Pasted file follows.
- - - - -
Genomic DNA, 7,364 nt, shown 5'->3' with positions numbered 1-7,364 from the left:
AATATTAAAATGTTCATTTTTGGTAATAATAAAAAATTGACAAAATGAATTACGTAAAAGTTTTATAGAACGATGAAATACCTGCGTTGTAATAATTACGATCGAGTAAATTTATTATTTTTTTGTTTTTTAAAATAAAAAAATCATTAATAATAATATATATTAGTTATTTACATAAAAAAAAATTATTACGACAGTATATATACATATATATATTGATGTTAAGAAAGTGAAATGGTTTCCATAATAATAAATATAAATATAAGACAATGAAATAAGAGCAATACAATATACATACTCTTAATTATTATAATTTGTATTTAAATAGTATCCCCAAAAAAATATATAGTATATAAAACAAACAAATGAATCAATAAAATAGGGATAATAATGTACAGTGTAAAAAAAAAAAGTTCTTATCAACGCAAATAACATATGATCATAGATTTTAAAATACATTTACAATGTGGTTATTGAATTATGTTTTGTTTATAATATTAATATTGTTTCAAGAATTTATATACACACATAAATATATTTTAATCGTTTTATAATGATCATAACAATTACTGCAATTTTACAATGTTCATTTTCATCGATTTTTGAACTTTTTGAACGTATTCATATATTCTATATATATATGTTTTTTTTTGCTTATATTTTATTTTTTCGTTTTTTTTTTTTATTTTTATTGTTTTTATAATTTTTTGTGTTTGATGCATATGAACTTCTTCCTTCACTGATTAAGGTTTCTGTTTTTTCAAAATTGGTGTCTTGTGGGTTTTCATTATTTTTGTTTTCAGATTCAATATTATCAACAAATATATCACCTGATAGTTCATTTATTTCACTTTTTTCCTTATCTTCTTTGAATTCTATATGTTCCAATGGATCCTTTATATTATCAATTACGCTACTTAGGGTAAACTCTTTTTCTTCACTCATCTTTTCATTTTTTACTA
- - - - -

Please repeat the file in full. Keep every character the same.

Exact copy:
Genomic DNA, 7,364 nt, shown 5'->3' with positions numbered 1-7,364 from the left:
AATATTAAAATGTTCATTTTTGGTAATAATAAAAAATTGACAAAATGAATTACGTAAAAGTTTTATAGAACGATGAAATACCTGCGTTGTAATAATTACGATCGAGTAAATTTATTATTTTTTTGTTTTTTAAAATAAAAAAATCATTAATAATAATATATATTAGTTATTTACATAAAAAAAAATTATTACGACAGTATATATACATATATATATTGATGTTAAGAAAGTGAAATGGTTTCCATAATAATAAATATAAATATAAGACAATGAAATAAGAGCAATACAATATACATACTCTTAATTATTATAATTTGTATTTAAATAGTATCCCCAAAAAAATATATAGTATATAAAACAAACAAATGAATCAATAAAATAGGGATAATAATGTACAGTGTAAAAAAAAAAAGTTCTTATCAACGCAAATAACATATGATCATAGATTTTAAAATACATTTACAATGTGGTTATTGAATTATGTTTTGTTTATAATATTAATATTGTTTCAAGAATTTATATACACACATAAATATATTTTAATCGTTTTATAATGATCATAACAATTACTGCAATTTTACAATGTTCATTTTCATCGATTTTTGAACTTTTTGAACGTATTCATATATTCTATATATATATGTTTTTTTTTGCTTATATTTTATTTTTTCGTTTTTTTTTTTTATTTTTATTGTTTTTATAATTTTTTGTGTTTGATGCATATGAACTTCTTCCTTCACTGATTAAGGTTTCTGTTTTTTCAAAATTGGTGTCTTGTGGGTTTTCATTATTTTTGTTTTCAGATTCAATATTATCAACAAATATATCACCTGATAGTTCATTTATTTCACTTTTTTCCTTATCTTCTTTGAATTCTATATGTTCCAATGGATCCTTTATATTATCAATTACGCTACTTAGGGTAAACTCTTTTTCTTCACTCATCTTTTCATTTTTTACTA